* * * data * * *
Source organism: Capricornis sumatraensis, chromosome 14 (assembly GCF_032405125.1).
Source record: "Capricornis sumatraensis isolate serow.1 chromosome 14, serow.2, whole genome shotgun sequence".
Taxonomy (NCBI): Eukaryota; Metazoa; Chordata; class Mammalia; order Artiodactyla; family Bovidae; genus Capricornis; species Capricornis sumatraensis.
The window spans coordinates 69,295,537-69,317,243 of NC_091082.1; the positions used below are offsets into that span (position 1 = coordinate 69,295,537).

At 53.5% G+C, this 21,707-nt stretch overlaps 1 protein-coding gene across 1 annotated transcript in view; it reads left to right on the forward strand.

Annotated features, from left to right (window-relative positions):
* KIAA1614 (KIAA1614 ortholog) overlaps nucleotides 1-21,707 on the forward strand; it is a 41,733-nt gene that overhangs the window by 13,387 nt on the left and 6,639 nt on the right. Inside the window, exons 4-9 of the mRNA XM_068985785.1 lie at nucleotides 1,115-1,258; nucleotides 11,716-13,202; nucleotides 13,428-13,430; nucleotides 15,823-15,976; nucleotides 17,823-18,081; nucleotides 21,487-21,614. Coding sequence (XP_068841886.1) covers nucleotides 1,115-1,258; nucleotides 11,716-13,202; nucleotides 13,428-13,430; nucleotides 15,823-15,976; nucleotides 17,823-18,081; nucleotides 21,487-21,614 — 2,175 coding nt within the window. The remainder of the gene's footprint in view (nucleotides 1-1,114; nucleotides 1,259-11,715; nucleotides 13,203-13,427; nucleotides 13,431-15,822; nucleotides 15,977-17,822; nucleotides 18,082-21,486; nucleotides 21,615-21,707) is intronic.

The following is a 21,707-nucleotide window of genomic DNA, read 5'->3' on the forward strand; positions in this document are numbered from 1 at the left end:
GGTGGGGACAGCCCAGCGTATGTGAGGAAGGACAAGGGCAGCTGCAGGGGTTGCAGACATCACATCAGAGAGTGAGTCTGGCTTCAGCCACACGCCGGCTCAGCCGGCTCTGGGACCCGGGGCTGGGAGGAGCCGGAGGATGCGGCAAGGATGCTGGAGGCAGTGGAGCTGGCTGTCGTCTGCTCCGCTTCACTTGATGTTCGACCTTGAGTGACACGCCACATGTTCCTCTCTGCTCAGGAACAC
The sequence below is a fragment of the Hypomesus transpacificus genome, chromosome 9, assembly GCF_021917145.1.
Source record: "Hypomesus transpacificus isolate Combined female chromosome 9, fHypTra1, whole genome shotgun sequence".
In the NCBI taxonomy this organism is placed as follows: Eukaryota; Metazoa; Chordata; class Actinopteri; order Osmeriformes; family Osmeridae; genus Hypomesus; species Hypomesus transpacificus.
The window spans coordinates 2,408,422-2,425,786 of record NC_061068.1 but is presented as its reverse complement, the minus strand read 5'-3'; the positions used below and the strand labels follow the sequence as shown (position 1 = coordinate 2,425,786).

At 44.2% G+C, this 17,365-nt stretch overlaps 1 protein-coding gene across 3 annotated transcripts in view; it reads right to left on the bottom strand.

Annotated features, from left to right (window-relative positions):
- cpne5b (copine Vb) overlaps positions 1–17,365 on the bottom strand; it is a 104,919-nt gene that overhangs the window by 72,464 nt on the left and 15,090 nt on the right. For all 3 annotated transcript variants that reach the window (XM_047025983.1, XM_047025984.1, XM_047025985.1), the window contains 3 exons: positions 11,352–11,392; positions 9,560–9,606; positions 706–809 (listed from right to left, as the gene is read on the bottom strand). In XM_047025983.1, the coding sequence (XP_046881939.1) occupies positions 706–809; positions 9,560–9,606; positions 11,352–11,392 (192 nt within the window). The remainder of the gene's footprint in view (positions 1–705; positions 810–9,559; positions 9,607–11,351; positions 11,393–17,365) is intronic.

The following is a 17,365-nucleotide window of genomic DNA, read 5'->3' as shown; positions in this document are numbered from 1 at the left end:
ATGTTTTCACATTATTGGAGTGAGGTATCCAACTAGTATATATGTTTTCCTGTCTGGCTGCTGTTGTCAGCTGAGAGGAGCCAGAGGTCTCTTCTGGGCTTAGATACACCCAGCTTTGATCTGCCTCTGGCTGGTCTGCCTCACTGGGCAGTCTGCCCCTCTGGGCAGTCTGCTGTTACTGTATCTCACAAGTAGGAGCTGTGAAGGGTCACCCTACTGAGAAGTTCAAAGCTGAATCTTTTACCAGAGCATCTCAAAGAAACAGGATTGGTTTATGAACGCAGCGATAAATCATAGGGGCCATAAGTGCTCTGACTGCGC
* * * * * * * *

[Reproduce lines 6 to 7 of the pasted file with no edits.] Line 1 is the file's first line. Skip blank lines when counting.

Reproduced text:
Annotated features, from left to right (window-relative positions):
* KIAA1614 (KIAA1614 ortholog) overlaps nucleotides 1-21,707 on the forward strand; it is a 41,733-nt gene that overhangs the window by 13,387 nt on the left and 6,639 nt on the right. Inside the window, exons 4-9 of the mRNA XM_068985785.1 lie at nucleotides 1,115-1,258; nucleotides 11,716-13,202; nucleotides 13,428-13,430; nucleotides 15,823-15,976; nucleotides 17,823-18,081; nucleotides 21,487-21,614. Coding sequence (XP_068841886.1) covers nucleotides 1,115-1,258; nucleotides 11,716-13,202; nucleotides 13,428-13,430; nucleotides 15,823-15,976; nucleotides 17,823-18,081; nucleotides 21,487-21,614 — 2,175 coding nt within the window. The remainder of the gene's footprint in view (nucleotides 1-1,114; nucleotides 1,259-11,715; nucleotides 13,203-13,427; nucleotides 13,431-15,822; nucleotides 15,977-17,822; nucleotides 18,082-21,486; nucleotides 21,615-21,707) is intronic.